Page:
Most of the technology we need to switch from fossil fuels to clean and renewable energy already exists — the greatest hurdles to making the shift involve planning and politics.
Overcoming those hurdles could yield a 30 per cent decrease in global power demand, according to Mark Z. Jacobson of Stanford University and Mark Delucchi of the University of California-Davis.
Featured in a cover story in the November issue of Scientific American, Jacobson and Delucchi present new research that maps out and evaluates a plan for powering the entire world on wind, water and solar energy. Their analysis, which includes an assessment of the materials needed and costs, concludes it will ultimately be cheaper than either sticking with fossil fuels or going nuclear.
The key, they say, is making a massive commitment to using wind, water and solar energy to generate electrical power, and eliminating combustion energy for both electricity and transport.
Jacobson and Delucchi point to the large inefficiencies of both fossil fuels and biomass combustion. Using petrol to power a vehicle, for example, results in at least 80 per cent of the energy produced being wasted as heat.
With vehicles that run on electricity, it’s the opposite. Roughly 80 per cent of the energy supplied to the vehicle is converted into motion, with only 20 per cent lost as heat. Other combustion devices can similarly be replaced with electricity or with hydrogen produced by electricity.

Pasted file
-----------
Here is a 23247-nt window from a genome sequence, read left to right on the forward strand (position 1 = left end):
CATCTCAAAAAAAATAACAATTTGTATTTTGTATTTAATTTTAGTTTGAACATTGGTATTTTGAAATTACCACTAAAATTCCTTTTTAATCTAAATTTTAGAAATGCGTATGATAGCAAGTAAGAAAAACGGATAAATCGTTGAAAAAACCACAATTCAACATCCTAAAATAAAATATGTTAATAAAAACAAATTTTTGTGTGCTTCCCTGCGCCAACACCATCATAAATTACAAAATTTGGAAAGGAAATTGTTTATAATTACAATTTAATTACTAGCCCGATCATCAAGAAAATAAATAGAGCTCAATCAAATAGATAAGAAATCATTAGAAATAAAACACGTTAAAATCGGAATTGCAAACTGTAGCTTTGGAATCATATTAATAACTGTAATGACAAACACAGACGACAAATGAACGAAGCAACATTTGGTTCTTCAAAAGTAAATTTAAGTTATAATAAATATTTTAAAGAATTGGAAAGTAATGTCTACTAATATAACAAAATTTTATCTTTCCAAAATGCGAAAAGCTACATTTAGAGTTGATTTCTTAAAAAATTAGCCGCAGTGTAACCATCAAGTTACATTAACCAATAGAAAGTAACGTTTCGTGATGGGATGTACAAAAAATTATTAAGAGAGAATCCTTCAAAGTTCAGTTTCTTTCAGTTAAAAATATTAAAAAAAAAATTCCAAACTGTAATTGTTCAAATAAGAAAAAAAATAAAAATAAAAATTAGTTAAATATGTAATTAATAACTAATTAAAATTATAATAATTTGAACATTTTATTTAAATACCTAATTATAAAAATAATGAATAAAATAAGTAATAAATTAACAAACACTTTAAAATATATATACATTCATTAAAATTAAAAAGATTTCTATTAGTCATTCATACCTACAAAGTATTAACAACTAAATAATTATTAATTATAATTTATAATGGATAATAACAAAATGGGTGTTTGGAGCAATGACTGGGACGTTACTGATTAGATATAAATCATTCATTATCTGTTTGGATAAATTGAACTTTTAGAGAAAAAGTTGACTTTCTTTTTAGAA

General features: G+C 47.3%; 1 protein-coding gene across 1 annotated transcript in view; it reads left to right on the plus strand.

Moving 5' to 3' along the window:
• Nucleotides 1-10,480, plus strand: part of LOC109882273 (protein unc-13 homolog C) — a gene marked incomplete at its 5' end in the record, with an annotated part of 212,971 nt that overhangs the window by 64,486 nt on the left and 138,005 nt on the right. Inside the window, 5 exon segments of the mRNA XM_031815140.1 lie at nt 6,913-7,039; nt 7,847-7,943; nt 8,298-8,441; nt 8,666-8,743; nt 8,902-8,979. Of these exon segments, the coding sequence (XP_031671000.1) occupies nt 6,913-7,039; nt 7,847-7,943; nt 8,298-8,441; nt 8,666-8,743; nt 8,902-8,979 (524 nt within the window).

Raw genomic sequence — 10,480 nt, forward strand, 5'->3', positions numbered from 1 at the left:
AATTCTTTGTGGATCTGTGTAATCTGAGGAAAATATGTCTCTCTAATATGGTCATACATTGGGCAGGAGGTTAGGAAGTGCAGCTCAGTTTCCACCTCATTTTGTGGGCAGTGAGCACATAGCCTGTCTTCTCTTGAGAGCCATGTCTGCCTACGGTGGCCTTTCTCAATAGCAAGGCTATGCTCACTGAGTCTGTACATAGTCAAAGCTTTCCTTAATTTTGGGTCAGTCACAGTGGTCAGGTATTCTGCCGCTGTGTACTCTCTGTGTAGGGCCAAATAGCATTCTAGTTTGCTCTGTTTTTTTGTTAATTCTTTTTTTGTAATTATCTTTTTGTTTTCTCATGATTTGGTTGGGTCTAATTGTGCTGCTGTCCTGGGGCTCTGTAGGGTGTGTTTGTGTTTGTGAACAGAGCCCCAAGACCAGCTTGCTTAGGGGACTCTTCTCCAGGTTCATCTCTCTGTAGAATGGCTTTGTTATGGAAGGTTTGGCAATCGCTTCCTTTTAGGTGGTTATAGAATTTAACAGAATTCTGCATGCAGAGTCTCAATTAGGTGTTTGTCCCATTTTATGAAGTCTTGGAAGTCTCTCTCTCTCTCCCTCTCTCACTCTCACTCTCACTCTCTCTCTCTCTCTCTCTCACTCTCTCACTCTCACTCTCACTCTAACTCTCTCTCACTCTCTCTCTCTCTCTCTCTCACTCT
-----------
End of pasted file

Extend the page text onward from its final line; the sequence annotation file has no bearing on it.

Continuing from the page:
Jacobson and Delucchi used data from the US Energy Information Administration to project that if the world’s current mix of energy sources is maintained, global energy demand at any given moment in 2030 would be 16.9 terawatts, or 16.9 million megawatts.
They then calculated that if no combustion of fossil fuel or biomass were used to generate energy, and virtually everything was powered by electricity — either for direct use or for hydrogen production — the demand would be only 11.5 terawatts. That’s only two-thirds of the energy that would be needed if fossil fuels were still in the mix.
To convert to wind, water and solar, the world would have to build wind turbines; solar photovoltaic and concentrated solar arrays; and geothermal, tidal, wave and hydroelectric power sources to generate the electricity, as well as transmission lines to carry it to the users. However, the long-run net savings would more than equal the costs, according to Jacobson and Delucchi’s analysis.
“If you make this transition to renewables and electricity, then you eliminate the need for 13,000 new or existing coal plants,” Jacobson said. “Just by changing our infrastructure we have less power demand.”
Jacobson and Delucchi chose to use wind, water and solar energy options based on a quantitative evaluation that Jacobson conducted last year of about a dozen different alternative energy options that were getting the most attention in public and political discussions and in the media. He compared their potential for producing energy, how secure an energy source each was, and their impacts on human health and the environment.